One of the key advantages of mobile money is its accessibility. With a mobile phone and a valid SIM card, anyone can open a mobile money account and start using digital financial services. This is especially important in a country like Nigeria, where only about 40% of the adult population has access to formal financial services. By providing a simple and accessible alternative, mobile money can help bridge the gap, increase financial inclusion, and aid with the implementation of the cashless policy.
Also, with the ability to transfer funds, make payments, and access other financial services from their mobile phones, users can save time and reduce the need for physical cash. This can be especially beneficial for small businesses, as it allows them to receive payments from customers without the need for a physical point-of-sale terminal.
Nigerian Fintech Startups Need to Re-direct their Focus to the Unbanked
Nigeria has one of Africa’s largest economies and a thriving fintech sector. Despite this growth, the majority of the population is still unbanked and lacks access to basic financial services. While many fintech startups are focused on providing solutions for the banked population, there is an urgent need for these startups to also target those who do not have smartphones or internet access, particularly in rural areas, who are unfortunately in the majority.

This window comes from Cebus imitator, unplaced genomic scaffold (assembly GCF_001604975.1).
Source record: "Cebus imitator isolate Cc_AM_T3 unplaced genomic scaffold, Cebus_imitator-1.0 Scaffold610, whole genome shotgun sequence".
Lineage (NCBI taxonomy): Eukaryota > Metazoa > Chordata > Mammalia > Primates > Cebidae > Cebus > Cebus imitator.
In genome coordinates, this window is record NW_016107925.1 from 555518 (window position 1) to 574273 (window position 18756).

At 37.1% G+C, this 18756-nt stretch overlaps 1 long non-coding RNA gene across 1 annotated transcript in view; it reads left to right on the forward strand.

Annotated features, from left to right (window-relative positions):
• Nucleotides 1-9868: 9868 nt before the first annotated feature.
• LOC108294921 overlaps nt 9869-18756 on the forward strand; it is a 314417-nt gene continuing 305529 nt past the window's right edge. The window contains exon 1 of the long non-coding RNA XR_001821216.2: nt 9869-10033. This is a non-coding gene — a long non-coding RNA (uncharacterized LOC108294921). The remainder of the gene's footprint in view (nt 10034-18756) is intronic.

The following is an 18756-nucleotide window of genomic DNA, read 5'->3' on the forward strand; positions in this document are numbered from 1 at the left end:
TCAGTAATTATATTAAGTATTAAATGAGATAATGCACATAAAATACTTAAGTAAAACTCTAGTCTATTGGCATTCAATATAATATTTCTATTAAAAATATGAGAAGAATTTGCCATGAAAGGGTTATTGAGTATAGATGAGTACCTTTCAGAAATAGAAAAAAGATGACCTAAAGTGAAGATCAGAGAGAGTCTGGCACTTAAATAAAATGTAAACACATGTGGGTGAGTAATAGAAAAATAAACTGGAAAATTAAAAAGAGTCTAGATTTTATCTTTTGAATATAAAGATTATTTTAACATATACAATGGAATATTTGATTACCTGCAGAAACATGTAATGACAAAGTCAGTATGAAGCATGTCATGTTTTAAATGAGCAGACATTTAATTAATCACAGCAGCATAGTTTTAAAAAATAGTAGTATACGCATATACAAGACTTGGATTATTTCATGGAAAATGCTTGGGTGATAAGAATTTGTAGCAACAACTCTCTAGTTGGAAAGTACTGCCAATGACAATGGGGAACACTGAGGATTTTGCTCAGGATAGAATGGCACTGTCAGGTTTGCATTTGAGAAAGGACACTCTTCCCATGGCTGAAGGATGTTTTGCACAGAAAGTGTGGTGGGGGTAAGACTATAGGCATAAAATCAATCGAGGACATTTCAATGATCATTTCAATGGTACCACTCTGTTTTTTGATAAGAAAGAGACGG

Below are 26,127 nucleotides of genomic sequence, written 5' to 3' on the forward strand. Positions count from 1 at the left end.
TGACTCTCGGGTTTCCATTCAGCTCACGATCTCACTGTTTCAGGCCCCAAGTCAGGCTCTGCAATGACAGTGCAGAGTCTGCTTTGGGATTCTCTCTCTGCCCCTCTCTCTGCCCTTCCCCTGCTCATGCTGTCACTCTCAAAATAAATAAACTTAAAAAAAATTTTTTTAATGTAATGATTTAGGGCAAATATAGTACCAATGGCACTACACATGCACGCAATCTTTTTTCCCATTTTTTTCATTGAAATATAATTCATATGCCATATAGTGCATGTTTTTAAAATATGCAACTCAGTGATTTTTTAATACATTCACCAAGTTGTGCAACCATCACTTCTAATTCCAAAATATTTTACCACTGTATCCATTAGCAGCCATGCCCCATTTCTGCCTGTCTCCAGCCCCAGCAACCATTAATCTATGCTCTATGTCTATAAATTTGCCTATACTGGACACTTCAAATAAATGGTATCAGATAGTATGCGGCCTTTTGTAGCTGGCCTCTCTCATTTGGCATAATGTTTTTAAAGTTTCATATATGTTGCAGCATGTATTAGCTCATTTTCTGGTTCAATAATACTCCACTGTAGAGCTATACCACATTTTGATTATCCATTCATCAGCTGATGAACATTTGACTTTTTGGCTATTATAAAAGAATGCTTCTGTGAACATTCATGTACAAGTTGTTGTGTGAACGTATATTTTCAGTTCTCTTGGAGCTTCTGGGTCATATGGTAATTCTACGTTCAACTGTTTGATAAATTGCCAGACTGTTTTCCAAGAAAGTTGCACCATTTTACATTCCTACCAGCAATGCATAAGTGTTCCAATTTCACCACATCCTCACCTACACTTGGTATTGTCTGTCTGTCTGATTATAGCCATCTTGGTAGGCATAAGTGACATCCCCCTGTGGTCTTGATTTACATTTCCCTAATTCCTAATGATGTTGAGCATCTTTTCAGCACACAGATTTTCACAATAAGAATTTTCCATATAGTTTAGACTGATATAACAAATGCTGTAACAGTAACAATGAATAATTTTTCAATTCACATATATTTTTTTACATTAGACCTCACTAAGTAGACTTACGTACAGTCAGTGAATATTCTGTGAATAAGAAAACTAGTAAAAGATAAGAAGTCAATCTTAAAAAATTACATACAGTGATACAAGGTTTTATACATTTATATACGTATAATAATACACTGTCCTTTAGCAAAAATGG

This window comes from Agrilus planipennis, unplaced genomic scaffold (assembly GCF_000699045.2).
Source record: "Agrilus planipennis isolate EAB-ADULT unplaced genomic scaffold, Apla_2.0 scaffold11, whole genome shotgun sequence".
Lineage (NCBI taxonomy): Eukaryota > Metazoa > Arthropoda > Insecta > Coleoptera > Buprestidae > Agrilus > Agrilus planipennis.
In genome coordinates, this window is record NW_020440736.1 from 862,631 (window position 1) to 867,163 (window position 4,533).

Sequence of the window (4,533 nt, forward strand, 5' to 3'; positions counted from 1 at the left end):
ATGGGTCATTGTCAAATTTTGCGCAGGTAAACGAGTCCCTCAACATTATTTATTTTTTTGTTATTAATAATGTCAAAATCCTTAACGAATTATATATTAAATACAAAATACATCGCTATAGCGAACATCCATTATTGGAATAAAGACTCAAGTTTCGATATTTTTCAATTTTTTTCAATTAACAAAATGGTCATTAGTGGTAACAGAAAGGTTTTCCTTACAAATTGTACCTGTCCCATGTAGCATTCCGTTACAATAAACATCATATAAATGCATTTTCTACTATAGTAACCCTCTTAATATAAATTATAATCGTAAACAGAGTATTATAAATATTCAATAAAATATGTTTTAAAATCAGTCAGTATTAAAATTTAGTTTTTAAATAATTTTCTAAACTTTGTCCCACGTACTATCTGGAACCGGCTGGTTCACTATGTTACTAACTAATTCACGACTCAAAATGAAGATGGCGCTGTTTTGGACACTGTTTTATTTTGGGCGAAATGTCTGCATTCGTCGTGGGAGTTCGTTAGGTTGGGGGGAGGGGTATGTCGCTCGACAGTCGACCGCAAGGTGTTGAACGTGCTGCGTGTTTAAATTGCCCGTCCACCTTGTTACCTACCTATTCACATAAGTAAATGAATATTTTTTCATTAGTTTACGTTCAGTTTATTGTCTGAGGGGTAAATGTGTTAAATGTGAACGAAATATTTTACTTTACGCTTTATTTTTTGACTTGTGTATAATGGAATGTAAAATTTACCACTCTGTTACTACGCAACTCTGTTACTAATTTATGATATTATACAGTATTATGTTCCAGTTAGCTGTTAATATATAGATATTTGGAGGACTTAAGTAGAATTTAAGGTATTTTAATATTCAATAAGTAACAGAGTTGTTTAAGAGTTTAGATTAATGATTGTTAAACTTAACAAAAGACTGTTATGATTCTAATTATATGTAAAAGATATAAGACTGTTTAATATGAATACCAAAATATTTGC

Over 60 million Nigerians are estimated to be unbanked, with many of them living in rural areas. This creates a significant opportunity for fintech startups to provide financial services to those who are otherwise unable to access the formal financial system. The benefits of financial inclusion for this population are numerous, including improved access to credit, reduced vulnerability to financial shocks, and increased economic opportunities.
However, targeting this population requires fintech startups to come up with innovative solutions that are not reliant on smartphones or internet access. This could involve the use of low-cost mobile devices or a network of agents who can assist with financial transactions. Additionally, these solutions should be designed to be user-friendly and accessible, even for those with limited financial literacy.
To summarize, while the fintech sector has been driving financial inclusion and the implementation of the cashless policy in Nigeria, much work still needs to be done to bring the unbanked population into the financial system and reduce reliance on cash for payments. However, for any of this to happen, there is an urgent need to upgrade the Nigeria Inter-Bank Settlement System’s infrastructure, which will improve transaction speed, security, and reliability, drive innovation and competition in the financial sector, and contribute to Nigeria’s overall growth.